At their best, Lyft and Uber are better cab companies, one more piece of a system that enables low-car life.
At their worst, they’re a system for subsidizing an army of people driving around town with their eyes glued to GPS screens.
Portland’s new regulations of for-hire transportation companies, released last week, include an interesting change that’s supposed to target the problem: the city’s first mandatory safety training for drivers of taxis and “transportation network companies” like Uber or Lyft.
“There will be thousands of drivers from both the taxis and TNCs that will undergo this training,” city spokesman John Brady said in an email Wednesday. “We are forecasting that they will give over 3.6 million rides next year. So training them in the basic Vision Zero principles and specifically as they relate to people who walk and people who bike represents the chance to spread the Vision Zero message to a sector that is central to Portland’s transportation system.”
This intriguing detail was first reported by the Mercury. We asked Brady if there are any other details yet.
Not really. It’s not clear whether there will be a written or other test involved, or what exactly will be taught.
“At this time, we don’t have the set content for the Vision Zero training,” Brady said. “This will be defined once the regulations become permanent.”
Per the new regulations, here’s a summary of the city’s current safety training rules for cab drivers:
Drivers must pass a City-administered knowledge and within 6 months of issuance of a driver’s permit, drivers must certify completion of City-approved driver safety and customer service training. Permits automatically revoked if not successfully completed within 6 months.
And here’s the new language agreed to by a city task force that was convened by Transportation Commissioner Steve Novick.
Drivers must successfully complete trainings administered and/or
approved by PBOT within 30 days in the following subject areas:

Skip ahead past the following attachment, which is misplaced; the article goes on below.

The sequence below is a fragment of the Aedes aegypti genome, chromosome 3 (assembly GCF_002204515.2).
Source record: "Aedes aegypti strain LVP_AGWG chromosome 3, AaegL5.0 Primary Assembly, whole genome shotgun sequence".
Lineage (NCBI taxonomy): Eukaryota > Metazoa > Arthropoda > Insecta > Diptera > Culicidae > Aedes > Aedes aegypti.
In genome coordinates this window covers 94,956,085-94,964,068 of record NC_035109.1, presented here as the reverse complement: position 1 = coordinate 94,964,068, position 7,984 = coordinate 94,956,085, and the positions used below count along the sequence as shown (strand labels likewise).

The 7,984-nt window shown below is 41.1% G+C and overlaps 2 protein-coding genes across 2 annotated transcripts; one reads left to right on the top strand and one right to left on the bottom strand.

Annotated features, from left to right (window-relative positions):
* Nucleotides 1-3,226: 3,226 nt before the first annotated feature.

- PFHT Code provisions and rule
- Vision Zero principles of traffic safety
- Portland-area attractions
- Customer service
If this isn’t the first such set of rules in the country that specifically calls out Vision Zero (the concept of systematically finding and eliminating the public factors that contributed to every road death), it’s one of them. Earlier this year in San Francisco, a collision between an Uber driver and a person biking called attention to that city’s stricter safety training requirements for taxi drivers.
The new rules will also apply to pedicab operators.
— Michael Andersen, (503) 333-7824 – email@example.com
Portland should require all drivers to take Vision Zero safety training.
Oregon should require all drivers to take Vision Zero safety training.
Yeah, we need to change the name from “Vision Zero Training” to “Standard Driver Training”, and require it of all drivers, not something special just for those who take on paying passengers. It should be part of the standard curriculum of the accredited driving school all aspiring drivers should be legally required to complete before applying for a license.
Perhaps a first step (vs. all drivers) would be for CoP to require it of:
-City staff driving motor pool cars or private vehicles for work (PPB too); and
– Contractors and delivery staff (working on City contracts) driving motorized vehicles weighting more than 10,000 GVW and,or >18 feet long (standard parking stall).
Great idea. Go further by requiring the training yearly.
Better road users is one of the facets of a Safe Systems approach to road safety. A national push to require at least bi-annual driver license testing should be enacted with highway funding strings attached, like the 0.08 BAC was.
Alternatively, States can enact stricter rules for driver licensing. It would be curious to have an analysis of the insurance rate benefit of such a policy. BTA (the big picture guys)?
I think that all drivers (cabbies included) should be forced to commute by bike for at least three months prior to getting their license. That will teach them more about safety and what to look for than any training class.
“forced to commute by bike”
I understand the sentiment, but let’s be really careful how we use words like force and bike in the same sentence. Biking is wonderful and fun and healthy and cheap and life altering; let’s not frame it as a punishment, please.